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  1. I don’t know what level you ride at, but the limit of what the EM is capable of is far lower than the current or previous generations of petrol bikes. A good example was when Michael Brown (ex British Champ, world no 10, Scottish winner, Scott winner) to mention a few, enterered a British Championship on one. If Michael had entered on his regular Gas Gas he would have been challenging for the win in the championship class, but due to the limitations of the EM he entered the masters class or trial 2 or whatever it’s called and finished nowhere by his standards. (Probably would have beaten me on a petrol though). Until they drastically change I’ll stand by my words that they’re a step backwards.
  2. The TRS linkage has similarities to the to the Montesa 315’s and 4rt’s. I think they use the same bearing size and bush set up. Both are nice to work on. The Beta’s and Gassers can be a little fiddly but ultimately they all do the same job
  3. If you're used to Trials bikes the gear lever is in the normal position, if you're coming from a road bike then the lever is a little further away. This is due to the fact that it's based on a Trials engine. If the lever was closer to the pegs on a Trials bike you'd end up knocking the lever with the front of your boots (shin plate) when on steep inclines or in technical situations when you need to redistribute your weight. S3 do a kit which brings the lever closer to the pegs. It's a very capeable bike and good fun. The low seat height and light weight make it very useful. The only downside may be the fuel range (about 90 miles) and not having electric start if that's what you're used to. Flat out it'll do 120km/h, that's in stock form with the restrictors still in. I did a video on one a couple of years back on the you tube thingy. Most trail riders would benefit from riding one of these instead of a generic 450 Enduro bike, much more user friendly and they are much easier to handle if you get in trouble out on the trails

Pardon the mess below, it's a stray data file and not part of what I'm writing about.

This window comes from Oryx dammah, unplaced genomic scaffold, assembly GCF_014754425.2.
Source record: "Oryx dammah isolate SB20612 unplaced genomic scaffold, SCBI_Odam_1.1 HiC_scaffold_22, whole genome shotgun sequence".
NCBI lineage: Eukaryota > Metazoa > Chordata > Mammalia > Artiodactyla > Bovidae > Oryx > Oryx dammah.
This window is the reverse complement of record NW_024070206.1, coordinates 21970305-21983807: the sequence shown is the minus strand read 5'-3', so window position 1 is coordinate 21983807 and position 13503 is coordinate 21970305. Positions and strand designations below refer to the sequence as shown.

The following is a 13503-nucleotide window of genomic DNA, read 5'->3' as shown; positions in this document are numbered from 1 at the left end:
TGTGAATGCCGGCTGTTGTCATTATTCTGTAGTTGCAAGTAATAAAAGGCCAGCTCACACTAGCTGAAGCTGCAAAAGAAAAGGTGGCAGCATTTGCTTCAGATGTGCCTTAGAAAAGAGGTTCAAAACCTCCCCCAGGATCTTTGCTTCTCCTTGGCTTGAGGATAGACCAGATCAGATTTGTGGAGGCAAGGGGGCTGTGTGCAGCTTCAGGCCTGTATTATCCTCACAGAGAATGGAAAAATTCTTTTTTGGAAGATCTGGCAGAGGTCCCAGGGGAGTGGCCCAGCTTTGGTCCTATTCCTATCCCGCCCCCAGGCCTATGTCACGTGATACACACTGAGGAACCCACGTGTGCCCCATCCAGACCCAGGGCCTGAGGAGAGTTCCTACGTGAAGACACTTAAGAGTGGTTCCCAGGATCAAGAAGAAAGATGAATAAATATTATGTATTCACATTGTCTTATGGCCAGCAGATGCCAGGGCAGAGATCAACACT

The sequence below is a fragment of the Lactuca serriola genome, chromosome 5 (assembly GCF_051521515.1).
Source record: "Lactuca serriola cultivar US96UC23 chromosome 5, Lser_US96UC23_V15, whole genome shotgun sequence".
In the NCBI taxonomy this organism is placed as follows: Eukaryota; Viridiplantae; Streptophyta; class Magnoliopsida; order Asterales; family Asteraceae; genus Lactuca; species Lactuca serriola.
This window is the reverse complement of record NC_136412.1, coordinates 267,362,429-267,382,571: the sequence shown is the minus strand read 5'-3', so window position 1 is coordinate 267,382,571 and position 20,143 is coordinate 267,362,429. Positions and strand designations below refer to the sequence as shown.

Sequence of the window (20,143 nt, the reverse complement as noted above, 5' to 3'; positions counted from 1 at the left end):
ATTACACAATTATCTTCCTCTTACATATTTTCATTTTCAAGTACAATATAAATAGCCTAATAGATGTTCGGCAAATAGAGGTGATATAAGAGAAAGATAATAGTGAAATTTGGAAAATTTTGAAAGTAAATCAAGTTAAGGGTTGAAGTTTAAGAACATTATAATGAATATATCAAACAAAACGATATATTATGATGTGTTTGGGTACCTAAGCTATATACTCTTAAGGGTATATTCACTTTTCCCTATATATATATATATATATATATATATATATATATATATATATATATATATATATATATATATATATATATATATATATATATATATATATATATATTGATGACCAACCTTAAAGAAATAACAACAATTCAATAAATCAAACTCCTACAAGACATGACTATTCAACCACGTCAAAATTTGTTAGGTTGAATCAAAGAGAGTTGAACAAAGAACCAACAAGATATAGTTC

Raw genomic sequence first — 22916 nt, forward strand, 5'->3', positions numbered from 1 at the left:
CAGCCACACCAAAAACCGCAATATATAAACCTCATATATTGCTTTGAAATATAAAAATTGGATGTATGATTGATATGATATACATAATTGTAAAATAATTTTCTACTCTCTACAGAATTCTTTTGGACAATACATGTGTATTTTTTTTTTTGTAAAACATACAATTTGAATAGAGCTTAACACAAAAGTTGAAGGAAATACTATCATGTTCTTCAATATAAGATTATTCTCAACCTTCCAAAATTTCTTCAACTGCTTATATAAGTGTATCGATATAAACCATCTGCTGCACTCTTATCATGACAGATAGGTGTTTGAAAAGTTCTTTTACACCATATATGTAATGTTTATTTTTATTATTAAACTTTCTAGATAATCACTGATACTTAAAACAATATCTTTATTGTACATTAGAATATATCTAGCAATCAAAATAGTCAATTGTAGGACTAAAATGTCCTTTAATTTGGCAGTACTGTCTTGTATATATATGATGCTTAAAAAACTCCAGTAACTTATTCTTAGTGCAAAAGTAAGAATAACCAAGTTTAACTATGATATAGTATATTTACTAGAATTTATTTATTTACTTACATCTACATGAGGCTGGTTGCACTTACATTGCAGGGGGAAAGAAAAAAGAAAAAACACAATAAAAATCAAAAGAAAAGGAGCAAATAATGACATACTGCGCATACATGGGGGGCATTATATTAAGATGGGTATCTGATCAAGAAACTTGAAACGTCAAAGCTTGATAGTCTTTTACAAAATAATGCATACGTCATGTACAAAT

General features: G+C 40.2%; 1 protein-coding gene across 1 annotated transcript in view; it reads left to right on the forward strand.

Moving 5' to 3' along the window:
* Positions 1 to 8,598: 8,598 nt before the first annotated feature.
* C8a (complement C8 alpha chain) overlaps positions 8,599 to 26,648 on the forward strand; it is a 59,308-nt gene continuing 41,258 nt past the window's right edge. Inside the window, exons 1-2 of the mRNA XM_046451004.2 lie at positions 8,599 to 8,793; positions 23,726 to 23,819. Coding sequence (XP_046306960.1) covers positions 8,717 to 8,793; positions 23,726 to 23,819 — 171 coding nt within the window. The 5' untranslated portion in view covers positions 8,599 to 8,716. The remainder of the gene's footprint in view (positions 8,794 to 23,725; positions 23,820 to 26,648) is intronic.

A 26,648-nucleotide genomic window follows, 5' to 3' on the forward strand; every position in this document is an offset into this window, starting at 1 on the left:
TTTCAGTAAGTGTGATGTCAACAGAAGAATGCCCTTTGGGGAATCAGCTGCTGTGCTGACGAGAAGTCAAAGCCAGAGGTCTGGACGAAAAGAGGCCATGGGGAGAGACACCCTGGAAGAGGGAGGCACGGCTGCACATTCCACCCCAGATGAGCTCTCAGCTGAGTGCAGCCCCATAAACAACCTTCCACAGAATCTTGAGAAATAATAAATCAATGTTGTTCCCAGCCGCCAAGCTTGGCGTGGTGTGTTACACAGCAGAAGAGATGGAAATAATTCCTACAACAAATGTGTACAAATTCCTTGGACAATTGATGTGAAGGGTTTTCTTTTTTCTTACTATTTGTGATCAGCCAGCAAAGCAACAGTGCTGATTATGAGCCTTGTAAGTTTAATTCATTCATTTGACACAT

4. The CMNSL website is pretty good and reliable, I've used them a couple of times for various Honda parts. €308 for the Showa part is a pretty good price ?
  5. If it's not too late, make sure there's free play at the pedal before you strip it down. I'm pretty sure you can kink or nip the pipe running from the reservoir to the m/cylinder if it's not been put back together correctly. Make sure the rear wheel bearings are ok too as they can pull the wheel out of line if they are shot
  6. jrsunt

    250 4rt crank

    Unfortunately the 4r crank is a one off. I would suspect any wear there to give a "rumble" rather than a knock. How does the small end of the rod measure up in relation to the piston pin and piston? Check both ends of the pin where the piston sits and centre of the pin
  7. My 2012 had done 4 ssdt's, 6 Scotts and was thrashed within an inch of it's life everywhere it went. I was going to put a piston and get the barrel done when I sold it, but when I stripped it down everything was perfect and measured to spec, so it went back together with new gaskets and rings only. I would guess that most of your internals will be ok, the only damage usually occurs from water. My 18 was drowned in the 2019 scott about 2 mins from the start. The bike knocked its tits off for the rest of the day. Upon stripping it down, the woodruff key had folded itself in half and stretched both ends of the con rod resulting in a knock that was noticeable throughout the rev range. If you split the crank, just make sure you measure and mark everything up. I made some plates up to help pressing everything back together so it couldn't be over pressed. The con rod is only available as a complete crank assembly, but the rod is a crf250 rod which are available everywhere. Just follow the manual and it's pretty straight forward, I don't think there is anything untoward. It's a little fiddly getting the cam chain and cam back on in the correct place but other wise ok.